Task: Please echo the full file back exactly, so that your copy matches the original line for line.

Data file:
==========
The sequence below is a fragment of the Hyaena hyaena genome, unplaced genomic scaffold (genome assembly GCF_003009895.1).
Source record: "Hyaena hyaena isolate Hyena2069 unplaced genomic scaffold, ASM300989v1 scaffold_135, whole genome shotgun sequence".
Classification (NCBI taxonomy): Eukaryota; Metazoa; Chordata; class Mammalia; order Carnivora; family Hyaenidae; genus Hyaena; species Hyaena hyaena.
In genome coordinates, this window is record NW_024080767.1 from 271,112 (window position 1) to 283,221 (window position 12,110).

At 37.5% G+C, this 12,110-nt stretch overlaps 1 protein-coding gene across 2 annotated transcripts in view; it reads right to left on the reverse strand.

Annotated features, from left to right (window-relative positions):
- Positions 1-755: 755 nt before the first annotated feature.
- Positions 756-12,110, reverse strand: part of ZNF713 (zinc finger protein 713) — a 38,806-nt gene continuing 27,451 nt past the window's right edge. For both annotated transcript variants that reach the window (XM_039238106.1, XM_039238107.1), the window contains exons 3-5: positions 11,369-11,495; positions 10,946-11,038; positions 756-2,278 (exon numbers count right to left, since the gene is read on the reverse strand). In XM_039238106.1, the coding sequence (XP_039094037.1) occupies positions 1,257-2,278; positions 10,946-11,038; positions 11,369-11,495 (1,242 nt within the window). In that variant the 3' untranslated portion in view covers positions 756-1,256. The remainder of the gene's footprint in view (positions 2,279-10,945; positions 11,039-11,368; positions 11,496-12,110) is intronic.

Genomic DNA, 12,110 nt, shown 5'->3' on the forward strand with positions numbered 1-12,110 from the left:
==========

The sequence below is a fragment of the Hyaena hyaena genome, unplaced genomic scaffold (genome assembly GCF_003009895.1).
Source record: "Hyaena hyaena isolate Hyena2069 unplaced genomic scaffold, ASM300989v1 scaffold_135, whole genome shotgun sequence".
Classification (NCBI taxonomy): Eukaryota; Metazoa; Chordata; class Mammalia; order Carnivora; family Hyaenidae; genus Hyaena; species Hyaena hyaena.
In genome coordinates, this window is record NW_024080767.1 from 271,112 (window position 1) to 283,221 (window position 12,110).

At 37.5% G+C, this 12,110-nt stretch overlaps 1 protein-coding gene across 2 annotated transcripts in view; it reads right to left on the reverse strand.

Annotated features, from left to right (window-relative positions):
- Positions 1-755: 755 nt before the first annotated feature.
- Positions 756-12,110, reverse strand: part of ZNF713 (zinc finger protein 713) — a 38,806-nt gene continuing 27,451 nt past the window's right edge. For both annotated transcript variants that reach the window (XM_039238106.1, XM_039238107.1), the window contains exons 3-5: positions 11,369-11,495; positions 10,946-11,038; positions 756-2,278 (exon numbers count right to left, since the gene is read on the reverse strand). In XM_039238106.1, the coding sequence (XP_039094037.1) occupies positions 1,257-2,278; positions 10,946-11,038; positions 11,369-11,495 (1,242 nt within the window). In that variant the 3' untranslated portion in view covers positions 756-1,256. The remainder of the gene's footprint in view (positions 2,279-10,945; positions 11,039-11,368; positions 11,496-12,110) is intronic.

Genomic DNA, 12,110 nt, shown 5'->3' on the forward strand with positions numbered 1-12,110 from the left: